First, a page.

Last season, despite key injuries to a number of players, Drexel had a 17-12 mark and a 12-6 record in the CAA. The Dragons had their highest RPI rating since the Malik Rose years and took Mid American Conference runner-up Buffalo to overtime on its home court in the opening round of the NIT. This past summer, Flint was named the Assistant Coach for the USA Under 21 World Championship Team that played in Argentina.

In 2003-04, Flint was named the CAA Coach of the Year after leading a team picked to finish in a tie for fourth place to a second place finish with a 13-5 league record. The Dragons won 12 of their last 15 regular-season games and finished just one game behind Virginia Commonwealth. Overall, Flint’s team finished 18-11 and advanced to the NIT for the second-straight season. The Dragons lost at Villanova in the first round.

In his second season, Flint returned the Dragons to the postseason for the first time in six years. Drexel won 19 games and finished with a 12-6 record in the CAA. The Dragons won two games at the CAA Tournament and advanced to the championship game. Drexel lost in the finals, but was rewarded with a bid to the National Invitation Tournament, only the sixth postseason appearance in the school’s history.

Flint, who owns a 154-121 career record, returned home to his native Philadelphia when he took over as Drexel’s head coach on April 5, 2001. In his first year, Flint led a team that was picked to finish ninth in the CAA to an 11-7 mark, tying them for third in the league. The Dragons finished with a 14-14 record. For his efforts, Flint was named the CAA Men’s Basketball Coach of the Year. Flint picked up his 100th career victory in Drexel’s 68-65 win against UNC Wilmington on Feb. 18, 2002.

Flint arrived at Drexel after a 12-year stint at UMass. He was an assistant coach for seven seasons before becoming the school’s 17th head basketball coach. He compiled an 86-72 career record, including a 52-28 record in Atlantic 10 Conference play at UMass. He led three of his teams to postseason play and was the NABC District I Co-Coach of the Year in 1998. Flint was the fastest coach in UMass history to reach 30 wins and was the winningest first-year coach ever at UMass. He spent two seasons as an assistant coach at Coppin State University before joining the UMass staff.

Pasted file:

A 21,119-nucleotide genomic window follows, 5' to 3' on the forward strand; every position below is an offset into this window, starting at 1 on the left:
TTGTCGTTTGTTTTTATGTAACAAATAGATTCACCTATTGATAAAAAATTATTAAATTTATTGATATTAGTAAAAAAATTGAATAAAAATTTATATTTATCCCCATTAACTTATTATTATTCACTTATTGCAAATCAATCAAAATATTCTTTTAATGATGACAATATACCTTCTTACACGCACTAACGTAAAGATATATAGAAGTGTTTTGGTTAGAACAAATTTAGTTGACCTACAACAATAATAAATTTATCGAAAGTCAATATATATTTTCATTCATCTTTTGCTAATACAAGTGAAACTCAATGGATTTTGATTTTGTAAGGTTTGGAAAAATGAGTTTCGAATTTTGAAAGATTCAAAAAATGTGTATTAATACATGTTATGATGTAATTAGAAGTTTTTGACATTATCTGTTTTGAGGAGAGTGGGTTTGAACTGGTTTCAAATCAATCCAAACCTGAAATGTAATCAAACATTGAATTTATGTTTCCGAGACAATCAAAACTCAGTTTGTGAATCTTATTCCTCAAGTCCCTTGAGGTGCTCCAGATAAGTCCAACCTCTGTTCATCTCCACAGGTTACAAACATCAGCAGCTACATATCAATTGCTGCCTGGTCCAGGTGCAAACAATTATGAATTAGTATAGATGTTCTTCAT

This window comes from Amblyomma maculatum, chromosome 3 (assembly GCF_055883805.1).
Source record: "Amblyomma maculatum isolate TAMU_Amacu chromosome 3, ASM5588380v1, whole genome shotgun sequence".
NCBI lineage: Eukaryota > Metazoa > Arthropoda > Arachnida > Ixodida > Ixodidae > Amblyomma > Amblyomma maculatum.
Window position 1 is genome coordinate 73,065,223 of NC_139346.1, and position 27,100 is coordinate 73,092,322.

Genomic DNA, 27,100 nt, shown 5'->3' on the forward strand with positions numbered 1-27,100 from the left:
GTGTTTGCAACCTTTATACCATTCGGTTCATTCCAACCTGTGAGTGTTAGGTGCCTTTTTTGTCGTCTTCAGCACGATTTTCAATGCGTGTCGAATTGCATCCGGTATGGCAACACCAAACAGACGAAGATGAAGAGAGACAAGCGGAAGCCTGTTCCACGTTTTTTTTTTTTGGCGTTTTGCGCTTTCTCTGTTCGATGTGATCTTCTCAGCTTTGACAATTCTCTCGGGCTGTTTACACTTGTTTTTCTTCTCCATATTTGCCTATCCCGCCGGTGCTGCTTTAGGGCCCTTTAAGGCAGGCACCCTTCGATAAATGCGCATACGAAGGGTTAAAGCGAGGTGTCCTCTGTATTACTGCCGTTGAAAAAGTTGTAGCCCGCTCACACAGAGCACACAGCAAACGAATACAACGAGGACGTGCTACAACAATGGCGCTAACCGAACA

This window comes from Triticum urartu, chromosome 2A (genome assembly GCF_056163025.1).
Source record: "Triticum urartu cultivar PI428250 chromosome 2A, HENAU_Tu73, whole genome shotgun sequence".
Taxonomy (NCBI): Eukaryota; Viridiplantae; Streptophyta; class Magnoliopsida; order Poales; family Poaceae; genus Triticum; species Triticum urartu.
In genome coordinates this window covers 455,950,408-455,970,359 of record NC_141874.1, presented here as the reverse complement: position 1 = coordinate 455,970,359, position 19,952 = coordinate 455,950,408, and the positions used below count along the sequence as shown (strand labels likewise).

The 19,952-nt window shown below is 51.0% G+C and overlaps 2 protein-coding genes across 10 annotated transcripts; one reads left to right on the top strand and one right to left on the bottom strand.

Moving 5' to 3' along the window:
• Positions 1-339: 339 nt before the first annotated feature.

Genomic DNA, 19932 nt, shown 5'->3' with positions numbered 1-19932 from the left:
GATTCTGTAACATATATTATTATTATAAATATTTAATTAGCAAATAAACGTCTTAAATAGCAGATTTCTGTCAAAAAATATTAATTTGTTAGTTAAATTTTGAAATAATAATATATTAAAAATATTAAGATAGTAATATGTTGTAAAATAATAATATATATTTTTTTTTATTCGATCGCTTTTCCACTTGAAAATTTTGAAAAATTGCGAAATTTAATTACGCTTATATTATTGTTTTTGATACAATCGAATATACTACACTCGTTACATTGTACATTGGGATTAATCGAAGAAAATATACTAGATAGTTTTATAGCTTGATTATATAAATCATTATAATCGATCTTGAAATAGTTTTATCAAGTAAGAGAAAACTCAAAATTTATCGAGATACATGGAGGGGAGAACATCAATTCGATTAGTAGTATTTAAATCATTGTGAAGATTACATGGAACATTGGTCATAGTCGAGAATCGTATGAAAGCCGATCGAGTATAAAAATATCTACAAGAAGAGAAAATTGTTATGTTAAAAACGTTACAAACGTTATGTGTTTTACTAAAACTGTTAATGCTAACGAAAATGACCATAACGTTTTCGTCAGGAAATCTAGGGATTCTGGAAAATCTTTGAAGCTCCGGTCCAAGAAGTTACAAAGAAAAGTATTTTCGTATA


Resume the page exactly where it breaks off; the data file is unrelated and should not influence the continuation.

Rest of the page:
A 1987 Saint Joseph’s graduate, Flint, 39, was a four-year letterwinner with the Hawks. He earned All-Atlantic 10 honors as a senior and led Saint Joseph’s to the 1986 A-10 championship and a berth in the NCAA Tournament as a junior. The Hawks also made NIT appearances in 1984 and 1985. He was inducted into the Saint Joseph’s Athletic Hall of Fame in 1998 and graduated with a degree in financial management.

Flint graduated from nearby Episcopal Academy in 1983. He was a First Team All-Philadelphia and Third Team All-State selection following his senior season. Flint finished his prep career ranked second on the Inter-Academic Conference’s all-time scoring and assist lists, and was named the league’s MVP as a senior.

Flint, his wife, Rene, and their nine year-old daughter, Jada, reside in Philadelphia.



  2006 Angela Lento and All Rights Reserved.